"In 1799, my grandfather, Aaron Boylan, and David Caldwell, of Redstone, Fayette County, fitted up a canoe with a supply of provisions and started up the Allegheny, poling their canoe to the mouth of French Creek and then up that stream to the mouth of Conneaut Creek. There they found James Herrington, a surveyor, mention above. He, being somewhat acquainted with the country, put them on a line running west from his place, directing them to follow that until they came to a certain numbered corner (the lots all being numbered). Then turn south and continue on until they came to another certain numbered corner, and there they would find on both sides of the line vacant claims. That corner was on what now is the line between Mercer and Crawford Counties. After following the line a hundred rods or more, Boylan espied a spring of water on the east side of the line. He went to it and sticking his staff into the ground, said to his friend, "Dave, I'll take this lot." They then went over the tract west of the line and came to another spring, and Caldwell took that tract. They then went to work and put up cabins on each of their lots of such logs or poles as they could handle, and bushwacked around until their provisions were exhausted, and went back to get a new supply.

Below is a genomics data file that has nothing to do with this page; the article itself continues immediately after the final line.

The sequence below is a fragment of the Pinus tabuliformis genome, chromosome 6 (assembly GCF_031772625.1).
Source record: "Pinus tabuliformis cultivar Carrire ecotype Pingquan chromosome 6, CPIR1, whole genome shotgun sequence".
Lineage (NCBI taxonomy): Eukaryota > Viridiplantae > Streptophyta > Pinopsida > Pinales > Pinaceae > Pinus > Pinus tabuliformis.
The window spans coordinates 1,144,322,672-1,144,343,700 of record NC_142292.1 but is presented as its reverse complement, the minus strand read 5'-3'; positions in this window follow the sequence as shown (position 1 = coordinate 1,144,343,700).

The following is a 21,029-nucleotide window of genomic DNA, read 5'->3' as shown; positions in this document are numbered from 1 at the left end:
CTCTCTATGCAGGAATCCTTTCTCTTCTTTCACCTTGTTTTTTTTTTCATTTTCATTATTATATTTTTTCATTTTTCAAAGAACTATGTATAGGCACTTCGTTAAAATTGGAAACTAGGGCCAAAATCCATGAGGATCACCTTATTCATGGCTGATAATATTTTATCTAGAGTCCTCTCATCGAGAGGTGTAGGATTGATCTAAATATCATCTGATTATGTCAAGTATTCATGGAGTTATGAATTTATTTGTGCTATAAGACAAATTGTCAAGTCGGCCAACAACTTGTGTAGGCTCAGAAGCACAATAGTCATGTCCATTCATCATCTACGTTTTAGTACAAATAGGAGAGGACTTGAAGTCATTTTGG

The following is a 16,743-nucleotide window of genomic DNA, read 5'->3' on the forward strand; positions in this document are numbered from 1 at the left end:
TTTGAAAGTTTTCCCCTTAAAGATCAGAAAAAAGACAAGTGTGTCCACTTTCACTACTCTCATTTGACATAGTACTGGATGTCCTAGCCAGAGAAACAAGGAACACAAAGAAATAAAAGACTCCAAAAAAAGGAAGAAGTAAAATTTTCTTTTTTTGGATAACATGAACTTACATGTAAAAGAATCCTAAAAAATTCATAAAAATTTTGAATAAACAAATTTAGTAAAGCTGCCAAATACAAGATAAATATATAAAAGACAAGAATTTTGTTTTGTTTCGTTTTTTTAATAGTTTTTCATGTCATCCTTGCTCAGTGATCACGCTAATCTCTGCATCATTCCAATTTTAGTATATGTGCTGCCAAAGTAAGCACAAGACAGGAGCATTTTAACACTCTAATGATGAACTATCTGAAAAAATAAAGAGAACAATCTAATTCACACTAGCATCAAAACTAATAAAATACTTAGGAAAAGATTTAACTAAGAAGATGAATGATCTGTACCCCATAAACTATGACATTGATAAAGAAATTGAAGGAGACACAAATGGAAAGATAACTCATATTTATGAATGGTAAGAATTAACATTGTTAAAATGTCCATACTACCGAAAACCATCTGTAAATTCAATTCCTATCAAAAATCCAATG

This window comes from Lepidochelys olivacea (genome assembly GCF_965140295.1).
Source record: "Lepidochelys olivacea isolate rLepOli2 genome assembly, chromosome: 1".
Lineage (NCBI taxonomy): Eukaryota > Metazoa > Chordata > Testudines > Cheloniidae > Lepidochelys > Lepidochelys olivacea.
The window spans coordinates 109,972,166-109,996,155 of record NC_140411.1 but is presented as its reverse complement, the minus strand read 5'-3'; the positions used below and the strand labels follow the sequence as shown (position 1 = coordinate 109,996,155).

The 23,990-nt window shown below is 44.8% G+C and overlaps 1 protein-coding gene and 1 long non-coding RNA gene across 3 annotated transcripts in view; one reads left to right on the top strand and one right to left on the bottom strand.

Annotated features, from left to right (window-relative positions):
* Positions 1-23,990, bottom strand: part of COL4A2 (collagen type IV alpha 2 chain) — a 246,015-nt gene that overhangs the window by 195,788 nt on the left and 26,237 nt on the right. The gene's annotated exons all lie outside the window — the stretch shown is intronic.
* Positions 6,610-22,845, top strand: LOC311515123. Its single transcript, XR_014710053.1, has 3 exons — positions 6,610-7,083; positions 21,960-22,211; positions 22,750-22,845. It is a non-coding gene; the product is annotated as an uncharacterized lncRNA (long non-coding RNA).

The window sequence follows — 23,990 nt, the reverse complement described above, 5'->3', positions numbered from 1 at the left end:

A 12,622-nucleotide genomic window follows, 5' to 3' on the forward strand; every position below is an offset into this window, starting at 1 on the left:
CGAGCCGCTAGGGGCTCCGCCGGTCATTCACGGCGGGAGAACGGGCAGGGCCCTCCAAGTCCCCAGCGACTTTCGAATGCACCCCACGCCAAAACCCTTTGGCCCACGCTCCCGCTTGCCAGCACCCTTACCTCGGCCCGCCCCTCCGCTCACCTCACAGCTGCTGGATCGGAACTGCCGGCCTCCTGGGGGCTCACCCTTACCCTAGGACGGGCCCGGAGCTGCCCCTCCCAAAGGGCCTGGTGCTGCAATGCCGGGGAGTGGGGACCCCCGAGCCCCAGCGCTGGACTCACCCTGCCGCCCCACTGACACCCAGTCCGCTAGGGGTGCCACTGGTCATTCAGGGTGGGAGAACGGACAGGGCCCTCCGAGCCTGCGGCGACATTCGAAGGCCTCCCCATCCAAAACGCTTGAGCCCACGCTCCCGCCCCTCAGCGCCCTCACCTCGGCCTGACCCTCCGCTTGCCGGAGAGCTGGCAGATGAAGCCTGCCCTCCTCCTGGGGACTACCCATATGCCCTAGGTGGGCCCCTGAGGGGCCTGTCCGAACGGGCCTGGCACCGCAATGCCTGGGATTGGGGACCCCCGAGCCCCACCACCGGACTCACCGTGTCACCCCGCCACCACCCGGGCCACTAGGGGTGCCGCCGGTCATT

"When Boylan came back to his cabin he found a man named Davis in possession of it, who claimed a squatter sovereign's right. Boylan asked what he meant, and Davis said he had peaceable ossession of the cabin and land, and was going to hold them. Boylan asked him if he might come in and warm, it being late in the fall. Davis said he might if he would have no trouble. He went in, and there being a good supply of dry wood, Boylan began to put it on the fire, until it blazed up to the roof. He said to Davis, "Your cabin will burn down." Davis took a pail and went to the spring for water. When he came back Boylan had the fire under control and the door barred, and told Davis he had built the cabin, and now had peaceable possession of it, and he might go about his business. He went, and troubled him no more.